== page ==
Search Images Maps Play YouTube News Gmail Drive More »
Sign in
Screen reader users: click this link for accessible mode. Accessible mode has the same essential features but works better with your reader.

Patents

  1. Advanced Patent Search
Publication numberUS8137289 B2
Publication typeGrant
Application numberUS 12/717,566
Publication dateMar 20, 2012
Filing dateMar 4, 2010
Priority dateDec 12, 2005
Also published asCN101321586A, CN101321586B, US7686771, US20070134134, US20100159584
Publication number12717566, 717566, US 8137289 B2, US 8137289B2, US-B2-8137289, US8137289 B2, US8137289B2
InventorsHal Watts, Robert Sakal
Original AssigneeCytyc Corporation
Export CitationBiBTeX, EndNote, RefMan
External Links: USPTO, USPTO Assignment, Espacenet
Method and apparatus for obtaining aliquot from liquid-based cytological sample
US 8137289 B2
Abstract
Sample vials and methods of processing the sample vials are provided. The sample vial comprises a vial container, a sample collection chamber within the vial container, a vial cap configured to be mated with the vial container to enclose the collection chamber, an aliquot chamber, which may be carried by the vial cap or the vial container, and a valve mechanism for selectively sealing and unsealing the aliquot chamber from the collection chamber. The method may comprise flowing an aliquot of the sample from the collection chamber while the sample within the collection chamber is isolated from an environment exterior to the vial, sealing the aliquot chamber from the collection chamber to isolate the aliquot sample from the remaining sample portion, and transferring at least some of the remaining sample portion from the collection chamber to a microscope slide while the aliquot chamber is sealed from the collection chamber. The method further comprises reserving the slide for cytological screening of the sample, and reserving the aliquot sample for deoxynucleic acid (DNA) testing.
Images(7)
Previous page
Next page
Claims(11)
What is claimed is:
1. A biological specimen sample vial, comprising:
a vial container comprising a sample collection chamber for holding a fluid-based biological specimen sample;
a vial cap configured to be mated with the vial container to enclose the collection chamber;
an aliquot chamber; and
a valve mechanism that comprises an actuator disposed on an external surface of the sample vial, and comprises or is coupled to a wall of the aliquot chamber, the valve mechanism biased to seal the aliquot chamber from the collection chamber unless actively actuated, wherein actuating the valve mechanism unseals the aliquot chamber from the collection chamber allowing an aliquot of the sample to flow from the collection chamber into the aliquot chamber while the collection chamber is isolated from an environment exterior to the vial, and wherein terminating active actuation of the valve mechanism causes the valve mechanism to automatically seal the aliquot chamber from the collection chamber to isolate the aliquot sample from a remaining portion of the sample in the collection chamber,
the sample vial configured such that specimen sample fluid may be removed from the sample collection chamber while the aliquot chamber is sealed from the collection chamber.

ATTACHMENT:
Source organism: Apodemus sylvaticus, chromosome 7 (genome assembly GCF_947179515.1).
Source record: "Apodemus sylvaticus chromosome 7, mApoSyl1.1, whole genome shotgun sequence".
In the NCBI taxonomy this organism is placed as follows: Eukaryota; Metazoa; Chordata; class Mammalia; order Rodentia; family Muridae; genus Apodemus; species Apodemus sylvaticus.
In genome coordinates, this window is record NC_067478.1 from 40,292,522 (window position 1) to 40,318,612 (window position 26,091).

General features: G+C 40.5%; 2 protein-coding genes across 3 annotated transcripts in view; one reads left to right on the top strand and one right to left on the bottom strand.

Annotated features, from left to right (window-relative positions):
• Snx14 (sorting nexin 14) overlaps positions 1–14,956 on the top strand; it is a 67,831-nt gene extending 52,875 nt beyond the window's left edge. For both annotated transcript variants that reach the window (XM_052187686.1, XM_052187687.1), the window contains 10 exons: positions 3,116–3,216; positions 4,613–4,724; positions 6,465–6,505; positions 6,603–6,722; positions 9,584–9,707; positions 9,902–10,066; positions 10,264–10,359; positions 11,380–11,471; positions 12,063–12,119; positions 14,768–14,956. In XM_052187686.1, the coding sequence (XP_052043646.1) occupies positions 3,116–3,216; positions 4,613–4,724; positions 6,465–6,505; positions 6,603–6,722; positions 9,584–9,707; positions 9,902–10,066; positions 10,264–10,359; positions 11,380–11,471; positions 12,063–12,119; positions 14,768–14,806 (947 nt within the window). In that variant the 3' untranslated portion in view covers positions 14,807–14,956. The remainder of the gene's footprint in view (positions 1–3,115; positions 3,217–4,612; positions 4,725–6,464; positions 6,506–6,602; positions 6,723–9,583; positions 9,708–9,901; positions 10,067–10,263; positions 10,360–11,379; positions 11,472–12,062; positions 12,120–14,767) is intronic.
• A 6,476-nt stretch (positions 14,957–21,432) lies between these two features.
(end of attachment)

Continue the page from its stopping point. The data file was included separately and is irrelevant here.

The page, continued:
2. The sample vial of claim 1, wherein the vial cap comprises the aliquot chamber and valve mechanism.
3. The sample vial of claim 1, wherein the vial container comprises the aliquot chamber and valve mechanism.
4. The sample vial of claim 1, wherein the aliquot chamber abuts the collection chamber.
5. The sample vial of claim 1, wherein the valve mechanism includes a valve configured to be selectively located within the aliquot chamber to prevent fluid communication between the aliquot chamber and the collection chamber, and displaced from the aliquot chamber to allow fluid communication between the aliquot chamber and the collection chamber.
6. The sample vial of claim 5, wherein the valve mechanism includes a valve configured to be selectively located at an interface between the aliquot chamber and the collection chamber to prevent fluid communication between the aliquot chamber and the collection chamber, and displaced from the interface to allow fluid communication between the aliquot chamber and the collection chamber.
7. The sample vial of claim 1, wherein the actuator is configured to be rotationally translated to operably move the valve relative to the aliquot chamber.
8. The sample vial of claim 1, wherein the actuator is configured to be axially translated to operably move the valve relative to the aliquot chamber.
9. The sample vial of claim 8, further comprising a spring coupled to the actuator to urge the valve to seal the aliquot chamber from the collection chamber.
10. The sample vial of claim 8, further comprising a sealed port configured to selectively provide direct access to the aliquot chamber.
11. The sample vial of claim 1, further comprising a fluid-based, cervical-vaginal sample contained within the collection chamber.
Description
RELATED APPLICATION DATA

This application is a divisional of co-pending U.S. patent application Ser. No. 11/299,394, filed Dec. 12, 2005, the priority of which is claimed under 35 U.S.C. §120, and the contents of which are incorporated herein by reference in their entirety, as though set forth in full.

FIELD OF THE INVENTION